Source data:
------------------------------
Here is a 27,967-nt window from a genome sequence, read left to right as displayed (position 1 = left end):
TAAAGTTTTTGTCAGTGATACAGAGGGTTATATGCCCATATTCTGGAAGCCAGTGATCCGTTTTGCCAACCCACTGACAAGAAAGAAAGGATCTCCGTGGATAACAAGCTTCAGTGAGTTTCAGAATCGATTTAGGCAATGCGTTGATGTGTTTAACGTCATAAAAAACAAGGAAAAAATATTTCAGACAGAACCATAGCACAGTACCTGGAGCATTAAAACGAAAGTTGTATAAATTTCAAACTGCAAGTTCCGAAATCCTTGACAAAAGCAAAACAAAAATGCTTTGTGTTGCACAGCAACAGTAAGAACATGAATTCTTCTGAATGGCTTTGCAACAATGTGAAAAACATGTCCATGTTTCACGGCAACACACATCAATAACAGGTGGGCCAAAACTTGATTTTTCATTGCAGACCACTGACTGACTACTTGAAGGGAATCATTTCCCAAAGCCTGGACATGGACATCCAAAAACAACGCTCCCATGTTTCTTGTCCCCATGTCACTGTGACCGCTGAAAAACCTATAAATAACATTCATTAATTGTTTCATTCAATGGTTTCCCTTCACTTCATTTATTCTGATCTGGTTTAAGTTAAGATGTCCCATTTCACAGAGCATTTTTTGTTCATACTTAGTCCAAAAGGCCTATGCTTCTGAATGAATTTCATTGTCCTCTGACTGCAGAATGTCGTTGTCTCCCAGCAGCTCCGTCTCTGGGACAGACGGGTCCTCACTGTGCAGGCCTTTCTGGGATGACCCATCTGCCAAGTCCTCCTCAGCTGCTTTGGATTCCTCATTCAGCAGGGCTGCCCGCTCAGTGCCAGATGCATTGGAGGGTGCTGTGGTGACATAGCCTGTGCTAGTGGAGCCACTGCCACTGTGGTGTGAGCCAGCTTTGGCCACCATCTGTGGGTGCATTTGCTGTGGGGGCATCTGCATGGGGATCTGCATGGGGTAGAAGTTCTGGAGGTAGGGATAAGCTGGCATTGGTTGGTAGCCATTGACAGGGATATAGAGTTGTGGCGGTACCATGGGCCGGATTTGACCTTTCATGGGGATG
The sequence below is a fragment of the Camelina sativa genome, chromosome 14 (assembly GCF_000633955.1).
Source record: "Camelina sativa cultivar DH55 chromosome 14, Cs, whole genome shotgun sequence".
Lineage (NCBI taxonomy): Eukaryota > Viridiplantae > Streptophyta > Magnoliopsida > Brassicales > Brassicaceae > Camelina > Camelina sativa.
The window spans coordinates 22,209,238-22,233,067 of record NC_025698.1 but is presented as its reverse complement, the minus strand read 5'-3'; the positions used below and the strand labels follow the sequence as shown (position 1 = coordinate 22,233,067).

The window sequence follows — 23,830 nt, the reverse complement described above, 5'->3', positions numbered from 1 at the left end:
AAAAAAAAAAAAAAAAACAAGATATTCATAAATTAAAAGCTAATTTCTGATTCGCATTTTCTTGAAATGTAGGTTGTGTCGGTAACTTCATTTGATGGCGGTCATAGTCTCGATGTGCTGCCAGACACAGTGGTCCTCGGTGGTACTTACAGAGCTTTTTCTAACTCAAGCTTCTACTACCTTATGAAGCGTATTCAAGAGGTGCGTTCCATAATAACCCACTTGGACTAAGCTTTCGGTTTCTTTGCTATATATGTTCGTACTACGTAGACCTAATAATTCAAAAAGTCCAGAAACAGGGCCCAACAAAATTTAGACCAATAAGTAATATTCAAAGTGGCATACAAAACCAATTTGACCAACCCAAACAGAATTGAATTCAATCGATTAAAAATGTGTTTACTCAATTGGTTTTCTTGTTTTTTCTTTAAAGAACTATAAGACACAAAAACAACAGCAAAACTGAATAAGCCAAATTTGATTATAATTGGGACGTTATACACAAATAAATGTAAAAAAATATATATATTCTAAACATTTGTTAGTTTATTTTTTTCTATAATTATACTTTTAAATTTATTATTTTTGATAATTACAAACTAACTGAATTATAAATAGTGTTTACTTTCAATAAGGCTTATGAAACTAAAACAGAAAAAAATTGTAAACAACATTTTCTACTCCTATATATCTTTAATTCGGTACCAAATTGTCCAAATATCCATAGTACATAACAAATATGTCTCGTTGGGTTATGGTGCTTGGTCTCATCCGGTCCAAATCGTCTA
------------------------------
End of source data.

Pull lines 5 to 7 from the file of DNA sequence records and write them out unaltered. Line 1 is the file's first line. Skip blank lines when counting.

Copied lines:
Lineage (NCBI taxonomy): Eukaryota > Viridiplantae > Streptophyta > Magnoliopsida > Brassicales > Brassicaceae > Camelina > Camelina sativa.
The window spans coordinates 22,209,238-22,233,067 of record NC_025698.1 but is presented as its reverse complement, the minus strand read 5'-3'; the positions used below and the strand labels follow the sequence as shown (position 1 = coordinate 22,233,067).

The window sequence follows — 23,830 nt, the reverse complement described above, 5'->3', positions numbered from 1 at the left end: